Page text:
Polina (French title: Polina, danser sa vie)
Somewhere in Russia, Polina (Veronika Zhovnytska and Anastasia Shevtsova) studies ballet with a strict teacher, Bojinski (Aleksei Guskov) from a very young age. She grows up near the cooling towers of a nuclear power plant, in stark contrast to the art she is learning. Her parents, especially her father, works very hard so that Polina may some day dance her way into the Bolshoi Ballet in Moscow.
As a teenager Polina auditions for the Bolshoi and just when it seems her dream, or her parent’s dream, is about to come true, she discovers modern dance and young men, especially a French dancer, Adrien (Niels Schneider). Impulsively she decides to go with him to Aix-en-Provence where they audition for Liria Elsaj (Juliette Binoche), a celebrated teacher of modern dance. Liria sees something in the young girl; she is technically brilliant but seems incapable of letting go of her classical ballet training to bring any emotion to modern dance.
Now Polina moves to Antwerp and must work in a bar to pay her way. She does not communicate well with her parents and they worry for her. She discovers Karl (Jeremie Belingard), a choreographer; they end up sharing his apartment as Polina decides what her next move will be as a dancer.
“Polina” is co-directed by Valérie Müller and Angelin Preljocaj. Müller adapted the script from Bastien Vivès 2011 graphic novel of the same title. The film is interesting enough, especially if dance is your focus.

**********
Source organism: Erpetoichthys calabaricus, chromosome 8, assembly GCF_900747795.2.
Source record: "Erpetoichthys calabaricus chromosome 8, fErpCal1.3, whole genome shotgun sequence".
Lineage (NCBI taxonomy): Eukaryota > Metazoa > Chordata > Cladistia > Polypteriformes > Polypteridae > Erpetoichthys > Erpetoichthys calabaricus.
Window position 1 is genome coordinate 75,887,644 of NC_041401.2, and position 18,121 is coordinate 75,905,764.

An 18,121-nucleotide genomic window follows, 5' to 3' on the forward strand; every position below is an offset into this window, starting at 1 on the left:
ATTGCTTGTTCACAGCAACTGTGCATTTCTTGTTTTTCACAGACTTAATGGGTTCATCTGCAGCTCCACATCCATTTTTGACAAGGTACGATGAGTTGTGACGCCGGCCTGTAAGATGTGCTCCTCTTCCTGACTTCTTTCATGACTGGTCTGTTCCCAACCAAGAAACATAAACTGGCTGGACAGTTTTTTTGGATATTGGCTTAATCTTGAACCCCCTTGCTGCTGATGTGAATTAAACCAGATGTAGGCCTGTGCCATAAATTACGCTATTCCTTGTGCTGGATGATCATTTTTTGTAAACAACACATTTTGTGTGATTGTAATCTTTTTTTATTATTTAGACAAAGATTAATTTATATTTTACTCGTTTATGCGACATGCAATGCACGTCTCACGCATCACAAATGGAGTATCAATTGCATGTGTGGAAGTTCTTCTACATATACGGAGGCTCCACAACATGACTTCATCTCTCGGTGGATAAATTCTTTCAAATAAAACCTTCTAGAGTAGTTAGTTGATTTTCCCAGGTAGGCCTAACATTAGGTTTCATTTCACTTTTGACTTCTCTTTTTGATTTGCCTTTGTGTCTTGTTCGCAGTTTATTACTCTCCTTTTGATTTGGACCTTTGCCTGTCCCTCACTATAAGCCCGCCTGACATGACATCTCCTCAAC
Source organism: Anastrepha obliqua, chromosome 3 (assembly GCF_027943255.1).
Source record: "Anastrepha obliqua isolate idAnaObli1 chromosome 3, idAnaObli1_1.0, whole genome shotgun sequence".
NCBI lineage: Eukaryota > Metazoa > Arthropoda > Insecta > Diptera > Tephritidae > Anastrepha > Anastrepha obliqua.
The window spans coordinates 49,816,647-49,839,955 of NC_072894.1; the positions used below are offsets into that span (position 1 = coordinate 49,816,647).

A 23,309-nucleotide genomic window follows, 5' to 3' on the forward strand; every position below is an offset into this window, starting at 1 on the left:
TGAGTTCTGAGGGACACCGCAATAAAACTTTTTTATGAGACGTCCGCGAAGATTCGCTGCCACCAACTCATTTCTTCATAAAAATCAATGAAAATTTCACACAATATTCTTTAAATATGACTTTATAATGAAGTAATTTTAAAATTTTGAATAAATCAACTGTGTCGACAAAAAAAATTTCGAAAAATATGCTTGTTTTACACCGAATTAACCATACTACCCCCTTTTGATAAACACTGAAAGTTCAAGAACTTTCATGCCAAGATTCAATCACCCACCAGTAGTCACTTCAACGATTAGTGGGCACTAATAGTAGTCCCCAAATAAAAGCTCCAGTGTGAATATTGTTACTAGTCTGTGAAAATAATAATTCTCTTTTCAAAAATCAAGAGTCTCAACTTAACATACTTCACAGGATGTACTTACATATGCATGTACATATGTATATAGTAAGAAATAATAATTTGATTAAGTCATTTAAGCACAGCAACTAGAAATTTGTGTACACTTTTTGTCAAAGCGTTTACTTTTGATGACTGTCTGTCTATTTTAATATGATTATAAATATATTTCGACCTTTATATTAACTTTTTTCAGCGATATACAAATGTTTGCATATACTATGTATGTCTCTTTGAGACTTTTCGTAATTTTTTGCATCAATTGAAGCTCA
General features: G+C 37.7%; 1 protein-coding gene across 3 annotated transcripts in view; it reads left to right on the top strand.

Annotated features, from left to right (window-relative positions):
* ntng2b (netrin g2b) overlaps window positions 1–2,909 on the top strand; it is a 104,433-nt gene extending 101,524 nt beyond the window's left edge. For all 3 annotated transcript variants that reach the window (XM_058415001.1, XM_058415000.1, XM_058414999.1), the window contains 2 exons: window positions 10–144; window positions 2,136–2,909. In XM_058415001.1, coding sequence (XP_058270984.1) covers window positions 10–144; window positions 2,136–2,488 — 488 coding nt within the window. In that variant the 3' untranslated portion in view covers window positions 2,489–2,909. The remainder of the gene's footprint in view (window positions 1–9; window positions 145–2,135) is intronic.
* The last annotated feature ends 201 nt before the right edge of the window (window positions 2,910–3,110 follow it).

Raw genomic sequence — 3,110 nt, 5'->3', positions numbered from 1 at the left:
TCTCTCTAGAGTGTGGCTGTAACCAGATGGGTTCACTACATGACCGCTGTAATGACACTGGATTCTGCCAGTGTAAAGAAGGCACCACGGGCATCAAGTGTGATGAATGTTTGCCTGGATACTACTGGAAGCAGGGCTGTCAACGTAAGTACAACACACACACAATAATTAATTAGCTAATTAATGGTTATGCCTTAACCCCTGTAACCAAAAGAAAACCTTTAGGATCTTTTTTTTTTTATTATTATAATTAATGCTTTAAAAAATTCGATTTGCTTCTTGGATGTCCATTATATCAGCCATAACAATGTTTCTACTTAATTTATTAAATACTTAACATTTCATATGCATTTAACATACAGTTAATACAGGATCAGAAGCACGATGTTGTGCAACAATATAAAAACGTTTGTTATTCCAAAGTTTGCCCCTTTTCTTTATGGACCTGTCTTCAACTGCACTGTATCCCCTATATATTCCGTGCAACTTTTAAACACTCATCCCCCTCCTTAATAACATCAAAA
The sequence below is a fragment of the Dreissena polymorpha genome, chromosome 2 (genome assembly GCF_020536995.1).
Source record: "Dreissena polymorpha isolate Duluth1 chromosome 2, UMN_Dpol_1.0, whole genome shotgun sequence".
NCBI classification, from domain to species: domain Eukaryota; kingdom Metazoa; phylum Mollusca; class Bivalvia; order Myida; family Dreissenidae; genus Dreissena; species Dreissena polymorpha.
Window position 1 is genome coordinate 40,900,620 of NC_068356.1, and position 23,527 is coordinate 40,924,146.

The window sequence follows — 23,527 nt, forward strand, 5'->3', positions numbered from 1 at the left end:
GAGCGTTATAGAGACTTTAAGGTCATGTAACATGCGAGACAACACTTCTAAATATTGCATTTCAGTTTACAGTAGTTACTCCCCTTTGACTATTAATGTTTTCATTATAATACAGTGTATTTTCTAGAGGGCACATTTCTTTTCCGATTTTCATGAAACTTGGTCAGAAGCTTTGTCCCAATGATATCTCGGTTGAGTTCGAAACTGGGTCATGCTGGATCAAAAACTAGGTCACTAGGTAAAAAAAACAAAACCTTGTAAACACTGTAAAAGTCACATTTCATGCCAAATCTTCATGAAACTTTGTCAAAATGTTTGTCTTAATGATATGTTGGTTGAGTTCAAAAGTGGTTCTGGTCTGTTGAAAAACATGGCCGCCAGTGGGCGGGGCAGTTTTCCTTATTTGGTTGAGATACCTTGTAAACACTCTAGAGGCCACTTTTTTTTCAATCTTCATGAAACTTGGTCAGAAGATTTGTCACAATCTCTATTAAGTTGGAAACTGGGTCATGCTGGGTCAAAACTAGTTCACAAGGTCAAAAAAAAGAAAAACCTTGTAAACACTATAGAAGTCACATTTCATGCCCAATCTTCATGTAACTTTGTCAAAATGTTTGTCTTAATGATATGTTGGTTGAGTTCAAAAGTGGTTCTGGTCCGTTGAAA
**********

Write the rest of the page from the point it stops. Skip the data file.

Binoche’s role is very small here; perhaps Polina should have stayed with her just a little longer in Provence.
I don’t think anyone can criticize the ballet and modern dance performances in the film; they are highy proficient and lovely. To go from a frozen landscape to Provence creates a landscape for the filmmakers to draw their story. What’s harder to appreciate is the character of Polina and her struggle to decide what kind of a dancer she wants to be and to bring any kind of heart to it. Anastasia Shevtsova is a professional dancer who has performed with Saint Petersburg’s Mariinsky Theatre so she knows what she is about when it comes to ballet. After watching several seasons of the reality competition show “So You think You Can Dance” I found her efforts to move from the classical to contemporary dance rather stiff. It’s true; about all I can do is the Macarena but I can appreciate beautiful dance.
If a young person is on this same creative journey of artistic self-discovery as Polina, the story may resonate well with them, especially taking a chance and risking everything for what your heart tells you is your vocation. I just didn’t find Shevtsova’s performance very nuanced or – warm. I couldn’t feel her distress. Perhaps if there had been more dialogue written for her character or if her feelings could have been externalized better it could have made a difference.
At the end of the day, perhaps this is more a story of the loneliness of the long distance dancer and the incredible work it takes to make it as an artist.